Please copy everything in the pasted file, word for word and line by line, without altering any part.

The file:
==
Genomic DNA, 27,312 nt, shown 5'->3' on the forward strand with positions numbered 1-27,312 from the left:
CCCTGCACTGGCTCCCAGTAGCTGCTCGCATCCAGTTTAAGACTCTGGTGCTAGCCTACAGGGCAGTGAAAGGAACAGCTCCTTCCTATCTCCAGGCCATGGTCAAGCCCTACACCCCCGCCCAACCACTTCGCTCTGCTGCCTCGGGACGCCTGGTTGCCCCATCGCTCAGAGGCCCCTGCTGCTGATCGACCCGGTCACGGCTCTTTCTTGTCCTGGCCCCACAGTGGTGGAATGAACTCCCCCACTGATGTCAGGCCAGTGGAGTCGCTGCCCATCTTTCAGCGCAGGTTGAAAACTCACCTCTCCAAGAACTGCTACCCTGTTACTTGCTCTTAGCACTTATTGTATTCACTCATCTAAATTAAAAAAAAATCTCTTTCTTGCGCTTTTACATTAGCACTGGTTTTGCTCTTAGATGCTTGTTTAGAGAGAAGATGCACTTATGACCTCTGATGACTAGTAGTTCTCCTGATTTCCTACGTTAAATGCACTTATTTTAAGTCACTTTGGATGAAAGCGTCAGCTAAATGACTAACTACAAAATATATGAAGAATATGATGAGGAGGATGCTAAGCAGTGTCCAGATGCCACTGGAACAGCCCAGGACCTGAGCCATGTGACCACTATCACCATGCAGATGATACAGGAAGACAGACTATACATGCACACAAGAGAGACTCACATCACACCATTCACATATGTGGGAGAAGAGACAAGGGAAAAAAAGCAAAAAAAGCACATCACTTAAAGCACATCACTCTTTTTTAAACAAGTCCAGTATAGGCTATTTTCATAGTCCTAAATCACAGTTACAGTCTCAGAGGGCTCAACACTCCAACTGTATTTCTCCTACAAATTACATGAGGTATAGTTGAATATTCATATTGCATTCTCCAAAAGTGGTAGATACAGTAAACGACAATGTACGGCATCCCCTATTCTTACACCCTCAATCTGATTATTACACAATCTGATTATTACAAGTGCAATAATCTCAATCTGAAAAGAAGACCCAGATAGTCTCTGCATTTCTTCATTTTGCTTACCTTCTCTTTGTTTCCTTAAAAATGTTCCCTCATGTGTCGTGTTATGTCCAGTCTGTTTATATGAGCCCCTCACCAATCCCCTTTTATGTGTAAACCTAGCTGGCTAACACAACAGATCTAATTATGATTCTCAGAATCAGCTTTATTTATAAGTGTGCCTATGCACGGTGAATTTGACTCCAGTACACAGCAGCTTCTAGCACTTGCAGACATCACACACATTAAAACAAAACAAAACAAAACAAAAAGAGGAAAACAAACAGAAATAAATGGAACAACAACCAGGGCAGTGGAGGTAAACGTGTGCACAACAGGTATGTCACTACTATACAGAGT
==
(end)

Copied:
Genomic DNA, 27,312 nt, shown 5'->3' on the forward strand with positions numbered 1-27,312 from the left:
CCCTGCACTGGCTCCCAGTAGCTGCTCGCATCCAGTTTAAGACTCTGGTGCTAGCCTACAGGGCAGTGAAAGGAACAGCTCCTTCCTATCTCCAGGCCATGGTCAAGCCCTACACCCCCGCCCAACCACTTCGCTCTGCTGCCTCGGGACGCCTGGTTGCCCCATCGCTCAGAGGCCCCTGCTGCTGATCGACCCGGTCACGGCTCTTTCTTGTCCTGGCCCCACAGTGGTGGAATGAACTCCCCCACTGATGTCAGGCCAGTGGAGTCGCTGCCCATCTTTCAGCGCAGGTTGAAAACTCACCTCTCCAAGAACTGCTACCCTGTTACTTGCTCTTAGCACTTATTGTATTCACTCATCTAAATTAAAAAAAAATCTCTTTCTTGCGCTTTTACATTAGCACTGGTTTTGCTCTTAGATGCTTGTTTAGAGAGAAGATGCACTTATGACCTCTGATGACTAGTAGTTCTCCTGATTTCCTACGTTAAATGCACTTATTTTAAGTCACTTTGGATGAAAGCGTCAGCTAAATGACTAACTACAAAATATATGAAGAATATGATGAGGAGGATGCTAAGCAGTGTCCAGATGCCACTGGAACAGCCCAGGACCTGAGCCATGTGACCACTATCACCATGCAGATGATACAGGAAGACAGACTATACATGCACACAAGAGAGACTCACATCACACCATTCACATATGTGGGAGAAGAGACAAGGGAAAAAAAGCAAAAAAAGCACATCACTTAAAGCACATCACTCTTTTTTAAACAAGTCCAGTATAGGCTATTTTCATAGTCCTAAATCACAGTTACAGTCTCAGAGGGCTCAACACTCCAACTGTATTTCTCCTACAAATTACATGAGGTATAGTTGAATATTCATATTGCATTCTCCAAAAGTGGTAGATACAGTAAACGACAATGTACGGCATCCCCTATTCTTACACCCTCAATCTGATTATTACACAATCTGATTATTACAAGTGCAATAATCTCAATCTGAAAAGAAGACCCAGATAGTCTCTGCATTTCTTCATTTTGCTTACCTTCTCTTTGTTTCCTTAAAAATGTTCCCTCATGTGTCGTGTTATGTCCAGTCTGTTTATATGAGCCCCTCACCAATCCCCTTTTATGTGTAAACCTAGCTGGCTAACACAACAGATCTAATTATGATTCTCAGAATCAGCTTTATTTATAAGTGTGCCTATGCACGGTGAATTTGACTCCAGTACACAGCAGCTTCTAGCACTTGCAGACATCACACACATTAAAACAAAACAAAACAAAACAAAAAGAGGAAAACAAACAGAAATAAATGGAACAACAACCAGGGCAGTGGAGGTAAACGTGTGCACAACAGGTATGTCACTACTATACAGAGT